The filamentous and diazotrophic cyanobacterium Nodularia spumigena plays a major role in the productivity of the Baltic Sea as it forms extensive blooms regularly. Under phosphorus limiting conditions Nodularia spumigena have a high enzyme affinity for dissolved organic phosphorus (DOP) by production and release of alkaline phosphatase. Additionally, they are able to degrade proteinaceous compounds by expressing the extracellular enzyme leucine aminopeptidase. As atmospheric CO2 concentrations are increasing, we expect marine phytoplankton to experience changes in several environmental parameters, including pH, temperature, and nutrient availability. The aim of this study was to investigate the combined effect of CO2-induced changes in seawater carbonate chemistry and of phosphate deficiency on the exudation of organic matter, and its subsequent recycling by extracellular enzymes in a Nodularia spumigena culture. Batch cultures of Nodularia spumigena were grown for 15 days under aeration with low (180 μatm), medium (380 μatm), and high (780 μatm) CO2 concentrations. Obtained pCO2 levels in the treatments were on median 315, 353, and 548 μatm CO2, respectively. Extracellular enzyme activities as well as changes in organic and inorganic compound concentrations were monitored. CO2 treatment–related effects were identified for cyanobacterial growth, which in turn influenced the concentration of mucinous substances and the recycling of organic matter by extracellular enzymes. Biomass production was increased by 56.5% and 90.7% in the medium and high pCO2 treatment, respectively, compared to the low pCO2 treatment. In total, significantly more mucinous substances accumulated in the high pCO2 treatment, reaching 363 μg Xeq L−1 compared to 269 μg Xeq L−1 in the low pCO2 treatment. However, cell-specific rates did not change. After phosphate depletion, the acquisition of P from DOP by alkaline phosphatase was significantly enhanced. Alkaline phosphatase activities were increased by factor 1.64 and 2.25, respectively, in the medium and high compared to the low pCO2 treatment. We hypothesise from our results that Nodularia spumigena can grow faster under elevated pCO2 by enhancing the recycling of organic matter to acquire nutrients.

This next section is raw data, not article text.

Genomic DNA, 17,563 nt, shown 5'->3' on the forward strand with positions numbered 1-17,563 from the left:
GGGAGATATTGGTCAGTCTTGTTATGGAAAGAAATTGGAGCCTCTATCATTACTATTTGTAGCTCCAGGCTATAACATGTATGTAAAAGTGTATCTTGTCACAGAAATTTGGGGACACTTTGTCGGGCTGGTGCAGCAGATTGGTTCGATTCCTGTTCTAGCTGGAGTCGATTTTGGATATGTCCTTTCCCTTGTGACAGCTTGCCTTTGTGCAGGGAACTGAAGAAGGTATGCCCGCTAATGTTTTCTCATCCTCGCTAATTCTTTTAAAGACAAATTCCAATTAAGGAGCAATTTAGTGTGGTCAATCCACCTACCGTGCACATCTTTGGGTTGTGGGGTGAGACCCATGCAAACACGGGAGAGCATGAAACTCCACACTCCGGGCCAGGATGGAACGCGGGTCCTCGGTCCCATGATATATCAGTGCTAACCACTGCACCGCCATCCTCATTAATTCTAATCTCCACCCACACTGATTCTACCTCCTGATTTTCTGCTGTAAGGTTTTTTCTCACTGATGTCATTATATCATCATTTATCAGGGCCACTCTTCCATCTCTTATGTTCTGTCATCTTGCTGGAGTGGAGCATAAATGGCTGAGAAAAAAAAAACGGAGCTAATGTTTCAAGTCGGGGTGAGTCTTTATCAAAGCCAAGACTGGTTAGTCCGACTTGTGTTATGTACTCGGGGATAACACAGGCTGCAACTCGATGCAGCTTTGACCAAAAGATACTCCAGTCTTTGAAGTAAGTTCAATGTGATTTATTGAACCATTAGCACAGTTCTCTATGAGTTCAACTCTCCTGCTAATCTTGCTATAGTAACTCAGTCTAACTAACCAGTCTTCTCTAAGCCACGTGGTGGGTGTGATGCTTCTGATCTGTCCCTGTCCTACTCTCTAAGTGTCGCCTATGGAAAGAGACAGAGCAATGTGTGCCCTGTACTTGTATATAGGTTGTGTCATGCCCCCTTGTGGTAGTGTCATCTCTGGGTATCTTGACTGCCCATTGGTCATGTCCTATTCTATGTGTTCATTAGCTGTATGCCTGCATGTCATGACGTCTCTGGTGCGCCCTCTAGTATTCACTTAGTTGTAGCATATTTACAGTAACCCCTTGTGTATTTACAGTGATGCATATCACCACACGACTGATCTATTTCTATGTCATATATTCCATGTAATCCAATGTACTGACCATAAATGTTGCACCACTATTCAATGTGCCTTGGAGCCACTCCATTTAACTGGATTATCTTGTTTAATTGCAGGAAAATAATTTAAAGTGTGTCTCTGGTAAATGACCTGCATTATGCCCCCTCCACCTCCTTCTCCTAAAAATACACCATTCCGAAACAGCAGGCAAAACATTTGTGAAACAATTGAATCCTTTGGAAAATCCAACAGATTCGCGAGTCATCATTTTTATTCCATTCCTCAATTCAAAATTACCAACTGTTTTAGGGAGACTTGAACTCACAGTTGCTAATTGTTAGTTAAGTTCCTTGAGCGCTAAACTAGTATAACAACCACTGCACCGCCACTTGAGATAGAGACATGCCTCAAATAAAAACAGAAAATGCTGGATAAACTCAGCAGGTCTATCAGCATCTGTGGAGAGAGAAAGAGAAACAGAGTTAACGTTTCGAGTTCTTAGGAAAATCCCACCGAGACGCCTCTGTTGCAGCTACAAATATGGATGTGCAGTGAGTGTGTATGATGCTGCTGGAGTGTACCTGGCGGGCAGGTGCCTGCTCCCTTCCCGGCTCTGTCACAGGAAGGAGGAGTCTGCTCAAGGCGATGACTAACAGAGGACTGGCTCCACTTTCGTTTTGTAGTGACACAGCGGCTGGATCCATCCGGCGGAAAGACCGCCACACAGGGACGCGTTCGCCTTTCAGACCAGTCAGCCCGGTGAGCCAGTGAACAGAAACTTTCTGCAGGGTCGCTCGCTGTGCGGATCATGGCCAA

Endres S., Unger J., Wannicke N., Nausch M., Voss M. & Engel A., 2013. Response of Nodularia spumigena to pCO2 – Part 2: Exudation and extracellular enzyme activities. Biogeosciences 10: 567-582. Article.